’s 2014 Fighter of the Year

Robbie Lawler

By Brian Knapp Dec 26, 2014

Robbie Lawler at some point had to have wondered whether or not he would ever reach the mountaintop.

Twelve years, six months and 26 days after he debuted in the Ultimate Fighting Championship as a brick-fisted, throw-caution-to-the-wind 20-year-old, Lawler finally put his hands on UFC gold when he defeated Johny Hendricks by split decision in the UFC 181 main event on Dec. 6 at the Mandalay Bay Events Center in Las Vegas. The victory brought the welterweight championship to Lawler,’s “Fighter of the Year” for 2014.

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“I always believed in myself and believed I was capable of doing great things and winning world titles, but first you have to get to those positions,” Lawler told the Sherdog Radio Network’s “Beatdown” program. “It was definitely tough during the down times to believe in yourself, but I just kept trying to get better and that’s what I did. I never gave up and never made excuses.”

Lawler’s career-defining 2014 campaign began against Hendricks, too, as he wound up on the wrong side of a unanimous decision against the Team Takedown representative in an unforgettable UFC 171 clash for the then-vacant welterweight crown on March 15 in Dallas. A frontrunner for “Fight of the Year,” the bout saw the two man exchange a record 308 significant strikes, according to FightMetric data. A late surge from Hendricks, including a key fifth-round takedown, provided the bearded Oklahoman with a narrow path to victory.

The defeat sent Lawler back to the drawing board, where his hunger only grew. Wins over Jake Ellenberger at UFC 173 and Matt Brown at UFC on Fox 12 followed, setting the stage for an anticipated rematch with Hendricks and giving the “Ruthless” contender one more shot at the title. While their second encounter fell short of its predecessor in terms of quality, it was memorable in its own right.

The two high-caliber welterweights engaged in another back-and-forth battle for 25 minutes. Lawler stormed out of the gate with stunning aggression, tearing into the incumbent champion with repeated knees to the body. Hendricks survived the initial onslaught, carried the fight into the second round and found his groove. The Oklahoman smashed Lawler with two-, three and sometimes four-punch combinations, often punctuating them with heavy leg kicks. Lawler seemed frozen at times, but he never went away.

Late in the fourth round, Hendricks jumped on a single-leg and held on for too long, eating punches and elbows in a crouched position. The sequence seemed to turn the tide. Lawler shut down the “Bigg Rigg” again in the fifth and forced him into the same position of vulnerability, punishing his head with hammerfists and his body with digging elbows. Hendricks returned to his feet, only to be met by a blitzkrieg of winging punches from Lawler, the challenger clearly the fresher and hungrier of the two.

“It felt a lot like the first fight: Who’s going to win this last round? Who’s going to cement their place and win the title?” Lawler said. “I just felt like I went out there and looked to finish. That’s what I tried to do -- I tried to hurt him, tried to finish and win that title. That was just a mental spot, just keep moving forward, keep fighting. It was a good thing I wasn’t throwing punches still, I was just so excited and my body was ready to go. It was weird.”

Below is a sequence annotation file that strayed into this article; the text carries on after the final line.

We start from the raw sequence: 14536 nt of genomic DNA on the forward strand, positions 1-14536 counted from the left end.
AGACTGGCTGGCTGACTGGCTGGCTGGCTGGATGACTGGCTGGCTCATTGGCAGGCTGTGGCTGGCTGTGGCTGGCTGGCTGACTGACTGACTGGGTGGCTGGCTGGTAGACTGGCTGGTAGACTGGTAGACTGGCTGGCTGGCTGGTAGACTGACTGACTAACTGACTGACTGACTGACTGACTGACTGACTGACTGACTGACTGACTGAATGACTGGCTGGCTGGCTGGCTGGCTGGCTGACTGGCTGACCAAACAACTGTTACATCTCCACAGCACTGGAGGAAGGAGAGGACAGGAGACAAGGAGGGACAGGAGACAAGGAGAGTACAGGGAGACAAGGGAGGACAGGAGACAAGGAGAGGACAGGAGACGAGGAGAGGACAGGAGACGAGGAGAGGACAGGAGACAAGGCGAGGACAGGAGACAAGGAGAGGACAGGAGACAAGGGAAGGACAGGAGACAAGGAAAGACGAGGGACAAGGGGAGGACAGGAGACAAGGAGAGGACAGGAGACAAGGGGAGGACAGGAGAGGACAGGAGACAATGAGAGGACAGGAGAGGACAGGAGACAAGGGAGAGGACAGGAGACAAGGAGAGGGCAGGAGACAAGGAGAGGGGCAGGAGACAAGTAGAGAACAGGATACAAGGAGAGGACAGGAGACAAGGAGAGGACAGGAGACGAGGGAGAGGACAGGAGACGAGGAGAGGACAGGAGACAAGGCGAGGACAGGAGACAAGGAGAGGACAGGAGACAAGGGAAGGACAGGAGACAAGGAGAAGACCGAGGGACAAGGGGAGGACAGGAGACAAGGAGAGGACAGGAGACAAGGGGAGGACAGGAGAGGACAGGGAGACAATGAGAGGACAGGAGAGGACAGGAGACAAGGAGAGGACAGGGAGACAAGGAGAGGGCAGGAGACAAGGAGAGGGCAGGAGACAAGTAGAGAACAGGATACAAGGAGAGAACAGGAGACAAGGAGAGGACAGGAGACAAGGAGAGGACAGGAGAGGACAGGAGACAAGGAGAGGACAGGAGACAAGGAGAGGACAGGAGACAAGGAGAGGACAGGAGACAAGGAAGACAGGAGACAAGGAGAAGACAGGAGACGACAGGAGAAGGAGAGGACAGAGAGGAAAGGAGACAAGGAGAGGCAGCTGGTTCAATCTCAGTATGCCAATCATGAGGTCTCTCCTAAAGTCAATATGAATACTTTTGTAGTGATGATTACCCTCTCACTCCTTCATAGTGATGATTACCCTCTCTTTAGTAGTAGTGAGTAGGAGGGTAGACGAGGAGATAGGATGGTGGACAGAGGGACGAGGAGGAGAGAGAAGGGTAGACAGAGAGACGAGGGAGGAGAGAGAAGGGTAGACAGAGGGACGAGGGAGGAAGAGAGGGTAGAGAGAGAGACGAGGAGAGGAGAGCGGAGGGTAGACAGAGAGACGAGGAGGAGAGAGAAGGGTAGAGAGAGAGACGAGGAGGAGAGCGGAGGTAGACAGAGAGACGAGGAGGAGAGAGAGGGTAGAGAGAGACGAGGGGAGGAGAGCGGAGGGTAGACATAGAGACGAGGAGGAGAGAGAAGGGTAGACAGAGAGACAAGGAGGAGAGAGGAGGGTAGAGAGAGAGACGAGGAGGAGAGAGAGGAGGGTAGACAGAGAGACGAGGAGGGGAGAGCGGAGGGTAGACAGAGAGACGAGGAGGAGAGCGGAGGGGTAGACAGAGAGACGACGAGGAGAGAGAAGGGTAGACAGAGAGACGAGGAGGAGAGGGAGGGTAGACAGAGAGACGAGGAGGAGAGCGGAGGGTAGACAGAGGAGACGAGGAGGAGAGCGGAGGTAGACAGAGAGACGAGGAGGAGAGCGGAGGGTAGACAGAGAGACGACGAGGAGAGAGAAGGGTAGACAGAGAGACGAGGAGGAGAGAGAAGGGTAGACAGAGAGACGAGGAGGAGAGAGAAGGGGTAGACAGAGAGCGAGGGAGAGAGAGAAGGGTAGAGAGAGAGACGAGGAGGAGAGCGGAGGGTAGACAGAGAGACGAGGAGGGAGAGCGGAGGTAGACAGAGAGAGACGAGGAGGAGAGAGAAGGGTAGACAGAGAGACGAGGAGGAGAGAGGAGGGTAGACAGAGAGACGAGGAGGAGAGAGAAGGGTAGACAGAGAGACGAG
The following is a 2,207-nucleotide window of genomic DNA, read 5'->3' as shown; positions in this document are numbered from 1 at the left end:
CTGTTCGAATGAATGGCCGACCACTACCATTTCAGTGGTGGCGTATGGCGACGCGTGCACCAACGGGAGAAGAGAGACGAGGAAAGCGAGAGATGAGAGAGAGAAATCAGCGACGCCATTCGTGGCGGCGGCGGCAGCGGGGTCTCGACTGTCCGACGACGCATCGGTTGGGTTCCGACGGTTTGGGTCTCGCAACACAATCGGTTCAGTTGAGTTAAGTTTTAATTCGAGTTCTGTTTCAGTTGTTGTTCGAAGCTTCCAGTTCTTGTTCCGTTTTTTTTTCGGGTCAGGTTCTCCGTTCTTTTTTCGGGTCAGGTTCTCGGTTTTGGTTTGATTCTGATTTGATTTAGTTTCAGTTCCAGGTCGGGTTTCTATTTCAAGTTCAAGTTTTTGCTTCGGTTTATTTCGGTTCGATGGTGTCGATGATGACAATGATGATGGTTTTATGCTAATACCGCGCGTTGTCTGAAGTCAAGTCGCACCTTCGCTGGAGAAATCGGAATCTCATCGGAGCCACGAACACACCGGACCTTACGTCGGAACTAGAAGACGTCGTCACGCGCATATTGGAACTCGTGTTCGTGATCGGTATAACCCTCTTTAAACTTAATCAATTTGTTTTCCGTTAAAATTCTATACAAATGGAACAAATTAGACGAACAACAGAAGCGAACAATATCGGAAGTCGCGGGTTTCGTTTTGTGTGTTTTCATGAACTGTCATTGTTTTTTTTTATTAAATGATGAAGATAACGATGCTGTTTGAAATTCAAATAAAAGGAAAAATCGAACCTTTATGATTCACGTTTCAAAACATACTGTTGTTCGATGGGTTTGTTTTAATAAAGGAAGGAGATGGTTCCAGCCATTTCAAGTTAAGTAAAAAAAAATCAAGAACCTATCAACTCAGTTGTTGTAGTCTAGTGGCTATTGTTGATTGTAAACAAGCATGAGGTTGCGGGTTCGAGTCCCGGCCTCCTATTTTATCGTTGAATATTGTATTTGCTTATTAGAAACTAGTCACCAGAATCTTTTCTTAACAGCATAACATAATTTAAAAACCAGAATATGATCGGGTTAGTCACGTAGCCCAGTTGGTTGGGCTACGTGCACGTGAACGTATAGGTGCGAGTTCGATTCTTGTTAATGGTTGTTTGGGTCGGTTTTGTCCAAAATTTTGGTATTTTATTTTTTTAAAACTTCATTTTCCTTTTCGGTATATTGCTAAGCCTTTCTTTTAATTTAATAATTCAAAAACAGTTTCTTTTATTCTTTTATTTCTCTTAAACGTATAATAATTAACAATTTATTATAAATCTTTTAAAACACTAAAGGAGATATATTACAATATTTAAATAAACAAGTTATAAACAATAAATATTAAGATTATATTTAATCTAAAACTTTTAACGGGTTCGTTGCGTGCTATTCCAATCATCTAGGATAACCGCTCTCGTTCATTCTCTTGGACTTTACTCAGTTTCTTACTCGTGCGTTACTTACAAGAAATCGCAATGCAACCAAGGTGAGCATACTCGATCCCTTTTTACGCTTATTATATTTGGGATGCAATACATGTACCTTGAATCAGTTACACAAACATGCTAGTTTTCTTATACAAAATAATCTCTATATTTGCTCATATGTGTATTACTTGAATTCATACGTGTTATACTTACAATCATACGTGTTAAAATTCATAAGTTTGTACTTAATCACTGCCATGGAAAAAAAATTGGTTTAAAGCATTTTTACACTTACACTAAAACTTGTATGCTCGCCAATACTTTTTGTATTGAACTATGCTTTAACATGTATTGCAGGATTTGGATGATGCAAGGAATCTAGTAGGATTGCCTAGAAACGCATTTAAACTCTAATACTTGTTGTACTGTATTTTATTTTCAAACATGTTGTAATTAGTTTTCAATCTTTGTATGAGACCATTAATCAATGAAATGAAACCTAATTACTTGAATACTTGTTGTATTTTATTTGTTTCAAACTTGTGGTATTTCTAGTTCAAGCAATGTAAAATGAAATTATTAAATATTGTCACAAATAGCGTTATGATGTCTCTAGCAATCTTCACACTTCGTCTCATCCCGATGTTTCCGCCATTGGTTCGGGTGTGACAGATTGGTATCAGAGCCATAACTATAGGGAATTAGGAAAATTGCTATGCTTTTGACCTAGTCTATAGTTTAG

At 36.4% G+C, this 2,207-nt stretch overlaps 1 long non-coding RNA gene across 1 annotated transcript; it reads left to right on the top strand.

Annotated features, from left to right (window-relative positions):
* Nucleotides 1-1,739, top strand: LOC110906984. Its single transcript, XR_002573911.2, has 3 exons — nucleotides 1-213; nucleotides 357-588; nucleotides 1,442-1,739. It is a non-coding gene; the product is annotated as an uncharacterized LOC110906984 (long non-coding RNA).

Two of the three cageside judges -- Marcos Rosales and Glenn Trowbridge -- ruled in Lawler’s favor by 48-47 and 49-46 scores; a third, Sal D’Amato, cast a dissenting 48-47 nod for Hendricks.

“I was confident. I felt like I did a lot of damage, ducked a lot of shots, landed a lot of knees and kicks,” Lawler said. “Obviously, Johny’s a competitor. He does a great job of winning rounds, but I just felt like I was the one doing the most damage out there. It was a close fight.”

Lawler, who became American Top Team’s first UFC champion, has gone 6-1 since returning to the Octagon in February 2013.

“It’s starting to sink in a little bit. I went to the gym and everyone was excited. The whole place was chanting. It’s awesome to be a part of it,” Lawler said. “I would like to relax, but obviously I want to work on some things and get better as a fighter. I would like to have some time to spend with my family, so I want to fight again maybe in late May, June or July. The bosses might have something to say about that, so we will see what happens.”

What comes next remains to be seen. Canadian Rory MacDonald appears to have a rightful claim on the No. 1 contender’s seat, but all signs point to Lawler and Hendricks completing their trilogy.

“I’m very confident in my skills and think, if we fought again, I would win,” Lawler said. “Johny is a hell of a fighter, a hell of a competitor, and I look forward to meeting him again. Now that we have each won one apiece -- and they were close fights -- I think we need to figure this one out.

“If the bosses think that makes sense and that’s the fight everyone wants to see, I’m sure they will make it happen, but I’m just relaxing right now. I’m not even thinking about that.” he added. “I’m sure Dana [White], Lorenzo [Fertitta], Joe [Silva] and Sean [Shelby] will put their heads together, and we will see what happens.”

Continue Reading » No. 2: Donald Cerrone


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